photo - Mina Rodriguez-Sanchez, left, jumps while running in to cross the finish line of the Waldo Waldo 5k with her family, Cristobal, Maya and Andrea Rodriguez-Sanchez, on Saturday, Oct. 21, 2017. (The Gazette, Nadav Soroker)
Mina Rodriguez-Sanchez, left, jumps while running in to cross the finish line of the Waldo Waldo 5k with her family, Cristobal, Maya and Andrea Rodriguez-Sanchez, on Saturday, Oct. 21, 2017. (The Gazette, Nadav Soroker) 

Just two and a half weeks after the reopening of the Waldo Canyon burn area, thousands of Waldos and Wendas flooded downtown Colorado Springs on Saturday to celebrate at the Waldo Waldo 5K.

"It's exciting that it's open and to know that we were a part of it," said Olivia Franks, one of the race coordinators. "It's what we've been working for."

It was clear racers were excited too. More than 3,000 smiling "Where's Waldo?" characters in the distinctive red and white striped shirt, bobble hat and glasses danced and laughed their way 3.2 miles around downtown. Organizers did not have an exact tally of participants Saturday.

Kayla Fisk sits on the shoulders of Federico Salvo in the middle of a crowd of waldos as they wait for a group picture before the Waldo Waldo 5k through downtown Colorado Springs on Saturday, Oct. 21, 2017. (The Gazette, Nadav Soroker) 

Last year, the race fell just short of breaking the Guinness World Record for the most number of people dressed as Waldo and Wenda with 3,524. The world record, set in 2011 at the Street Performance World Championship in Dublin, is 3,872.

Since the inaugural race in 2012, the Waldo Waldo 5K has raised over $150,000. Although the event organizers do not have a final number for this year's fundraising, Frank thinks they will pass the $200,000 mark.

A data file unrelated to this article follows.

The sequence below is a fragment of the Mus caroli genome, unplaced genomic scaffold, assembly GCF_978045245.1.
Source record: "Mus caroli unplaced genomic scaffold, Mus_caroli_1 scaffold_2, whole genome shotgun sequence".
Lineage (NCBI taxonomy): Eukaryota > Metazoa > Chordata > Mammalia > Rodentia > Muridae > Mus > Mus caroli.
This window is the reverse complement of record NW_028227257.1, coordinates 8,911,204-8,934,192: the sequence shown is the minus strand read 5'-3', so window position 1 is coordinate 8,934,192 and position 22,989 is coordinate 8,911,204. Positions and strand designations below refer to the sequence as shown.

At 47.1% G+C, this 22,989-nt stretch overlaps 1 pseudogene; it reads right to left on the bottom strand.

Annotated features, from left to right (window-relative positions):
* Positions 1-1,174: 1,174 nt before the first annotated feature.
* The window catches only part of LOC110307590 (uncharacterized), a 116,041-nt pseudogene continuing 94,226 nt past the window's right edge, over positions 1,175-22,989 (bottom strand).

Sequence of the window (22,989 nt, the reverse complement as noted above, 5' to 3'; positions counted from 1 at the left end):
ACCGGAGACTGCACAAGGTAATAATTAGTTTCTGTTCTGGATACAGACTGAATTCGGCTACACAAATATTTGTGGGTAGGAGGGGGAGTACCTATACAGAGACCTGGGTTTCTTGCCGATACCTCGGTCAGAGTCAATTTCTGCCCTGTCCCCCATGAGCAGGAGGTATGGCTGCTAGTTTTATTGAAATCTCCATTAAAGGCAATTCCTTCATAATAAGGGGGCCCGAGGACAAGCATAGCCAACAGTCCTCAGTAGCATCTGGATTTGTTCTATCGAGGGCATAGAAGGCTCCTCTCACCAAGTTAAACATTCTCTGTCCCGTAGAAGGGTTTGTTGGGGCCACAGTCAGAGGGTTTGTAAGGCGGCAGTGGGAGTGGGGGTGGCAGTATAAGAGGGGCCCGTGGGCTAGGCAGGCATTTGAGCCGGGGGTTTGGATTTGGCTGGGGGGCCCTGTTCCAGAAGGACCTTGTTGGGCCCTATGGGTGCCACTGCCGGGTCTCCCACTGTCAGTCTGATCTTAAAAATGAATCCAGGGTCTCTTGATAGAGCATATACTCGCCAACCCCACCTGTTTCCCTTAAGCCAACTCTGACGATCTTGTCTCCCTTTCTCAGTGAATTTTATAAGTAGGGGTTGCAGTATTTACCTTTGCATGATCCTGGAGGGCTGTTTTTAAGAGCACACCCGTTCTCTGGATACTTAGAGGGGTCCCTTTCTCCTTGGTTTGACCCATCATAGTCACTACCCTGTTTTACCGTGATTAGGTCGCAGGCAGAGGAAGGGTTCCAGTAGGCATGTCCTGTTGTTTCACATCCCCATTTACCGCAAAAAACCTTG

The money raised from the race supports fire recovery efforts in the Waldo burn area as well as maintenance of other Colorado Springs-area trails and open space. Beneficiaries include the Trails and Open Space Coalition and the Rocky Mountain Field Institute (RMFI).

Becca Sickbert, eyeball, stretches on the lawn of the Pioneer Museum before the Waldo Waldo 5k through downtown Colorado Springs to raise money for the Waldo Canyon Fire on Saturday, Oct. 21, 2017. Sickbert works for Elope, the presenting sponsor of the race. (The Gazette, Nadav Soroker) 

"The race is great because it's a high-energy event," said RMFI program coordinator Joe Lavorini. "People are excited to be outside and moving around after recovering from what was a pretty tragic event."

Since the Waldo Canyon Fire in 2012, RMFI has worked with hundreds of volunteers to protect Manitou Springs, the Mountain Shadows neighborhood and other areas below the burn area from flash flood hazards, mainly through slope stabilization work and soil restoration.

Runners take off from the starting line at the Waldo Waldo 5k on Saturday, Oct. 21, 2017. (The Gazette, Nadav Soroker) 

Their efforts helped to accelerate the Oct. 4 reopening of the burn scar area.

"We're at the point where the Forest Service feels that there's no longer a threat in terms of flash flooding, or at least not as high of a threat as it was, largely because of the soil stabilization work that was done in there" Lavorini said.

The long-beloved Waldo Canyon trail remains closed, but the burn area itself is open for what Evan Burks, who is overseeing recreation in a temporary role at the Pikes Peak Ranger District, called a "bushwacking kind of experience."

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